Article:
There's really no incentive to reporting your injuries, especially when it comes to concussions because there's really no rehab, it's rest and pharmaceutical management so now I really don't want to report that injury.
ZN: Do you feel like the league's emphasis on player safety is sufficient at his point? If not, what do you feel should be changed?
BJ: I'll take this opportunity to clarify; I consider football a fight game - like MMA and boxing. I feel like adult men and women (over 18 and paid to participate) that want to fight for a living have a right to put themselves in harm's way. I feel like the NFL is going about it the wrong way by not recognizing they're a fight game and not acknowledging that injuries are part of the game. You can't take injuries out of football, much like you can't take punching out of boxing.
There should be more of an emphasis on keeping the game as it is - it's a physical, violent game where you take the ball, move it across the field and the other team tries to stop you.
I don't think football is for everybody, I don't think MMA is for everybody, I don't think boxing is for everybody. But for people that needed football, and I needed football because football saved me in high school, so football is absolutely vital. I don't think football not being for everybody will affect it being played at a high level in high school or college, the affect will come at less competitive levels so the NFL is really focusing in the wrong areas.
ZN: Given the NFL's stance on player safety, it seems contradictory for them to suggest an 18 game season, or make teams play on a Thursday Night after playing on a Sunday...
BJ: When I got to the NFL, the league would always say "our job is to protect the shield", meaning grow the game by means of what you see today: betting and fantasy football. Their emphasis is to grow and expand the game, which I'm all for. I love to be an ambassador of the NFL and I love football. There's no mistaking that...but I don't think it's for everyone so I can hold both positions but love football.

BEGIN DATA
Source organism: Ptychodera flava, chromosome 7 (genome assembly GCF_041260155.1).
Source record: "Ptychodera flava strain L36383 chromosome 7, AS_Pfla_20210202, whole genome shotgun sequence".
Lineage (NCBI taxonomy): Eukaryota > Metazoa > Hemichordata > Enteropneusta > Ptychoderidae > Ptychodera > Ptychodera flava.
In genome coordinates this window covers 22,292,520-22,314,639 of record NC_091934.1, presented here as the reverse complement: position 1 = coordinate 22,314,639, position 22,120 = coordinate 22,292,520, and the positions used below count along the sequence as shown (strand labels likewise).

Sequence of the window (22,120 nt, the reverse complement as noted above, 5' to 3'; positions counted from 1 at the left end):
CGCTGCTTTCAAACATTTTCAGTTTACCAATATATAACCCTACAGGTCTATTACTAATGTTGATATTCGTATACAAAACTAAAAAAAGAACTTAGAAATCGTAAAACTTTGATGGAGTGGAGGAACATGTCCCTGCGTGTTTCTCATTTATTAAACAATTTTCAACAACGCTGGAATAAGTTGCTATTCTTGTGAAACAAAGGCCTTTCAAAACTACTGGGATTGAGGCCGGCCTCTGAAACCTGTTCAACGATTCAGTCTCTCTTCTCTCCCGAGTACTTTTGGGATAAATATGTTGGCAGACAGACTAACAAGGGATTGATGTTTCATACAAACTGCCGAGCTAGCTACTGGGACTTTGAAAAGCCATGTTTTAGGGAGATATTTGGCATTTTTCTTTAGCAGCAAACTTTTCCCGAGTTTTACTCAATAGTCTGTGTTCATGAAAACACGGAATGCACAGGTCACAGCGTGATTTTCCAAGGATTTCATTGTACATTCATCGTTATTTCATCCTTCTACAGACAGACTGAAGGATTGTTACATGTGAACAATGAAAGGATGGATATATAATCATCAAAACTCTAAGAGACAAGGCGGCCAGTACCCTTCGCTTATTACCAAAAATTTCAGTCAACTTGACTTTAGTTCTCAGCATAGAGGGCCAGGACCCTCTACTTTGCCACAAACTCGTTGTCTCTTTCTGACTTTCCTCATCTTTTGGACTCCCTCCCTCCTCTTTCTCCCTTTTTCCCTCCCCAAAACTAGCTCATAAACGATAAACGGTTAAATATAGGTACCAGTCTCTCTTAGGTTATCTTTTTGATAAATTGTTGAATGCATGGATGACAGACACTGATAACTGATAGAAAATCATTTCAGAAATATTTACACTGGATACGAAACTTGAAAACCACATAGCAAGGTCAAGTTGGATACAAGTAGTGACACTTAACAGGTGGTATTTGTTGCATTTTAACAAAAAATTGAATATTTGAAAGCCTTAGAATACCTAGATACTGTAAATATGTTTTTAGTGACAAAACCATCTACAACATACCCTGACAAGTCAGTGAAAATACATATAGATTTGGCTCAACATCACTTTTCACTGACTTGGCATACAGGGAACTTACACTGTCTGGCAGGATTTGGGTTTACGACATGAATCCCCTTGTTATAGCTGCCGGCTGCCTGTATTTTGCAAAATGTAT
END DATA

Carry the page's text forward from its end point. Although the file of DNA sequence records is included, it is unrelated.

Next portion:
In my opinion, what the NFL is doing is that they have their attorneys and PR guiding the ship, and I think that's a mistake. The NFL is concerned that parents are going to prevent their kids from playing football and that's true, but instead of saying that it's true, the NFL is focused on growing the game instead so it's sort of a mixed message.
ZN: A lot of people don't realize how much time and preparation goes into playing the game. They don't see the work done behind the scenes to recover from injuries and prepare for every game and just how much is at stake and how quickly it's all taken away when your playing days are over...
BJ: I look at every game like a cumulative final exam or its own season. You want to play well enough every "season" that you get to play the next week. They say athletes are the only people that die twice. Your identity becomes so ingrained into who you are as an athlete that when you stop playing you have to reinvent yourself because you've been an athlete and that's who you are, but then that stops.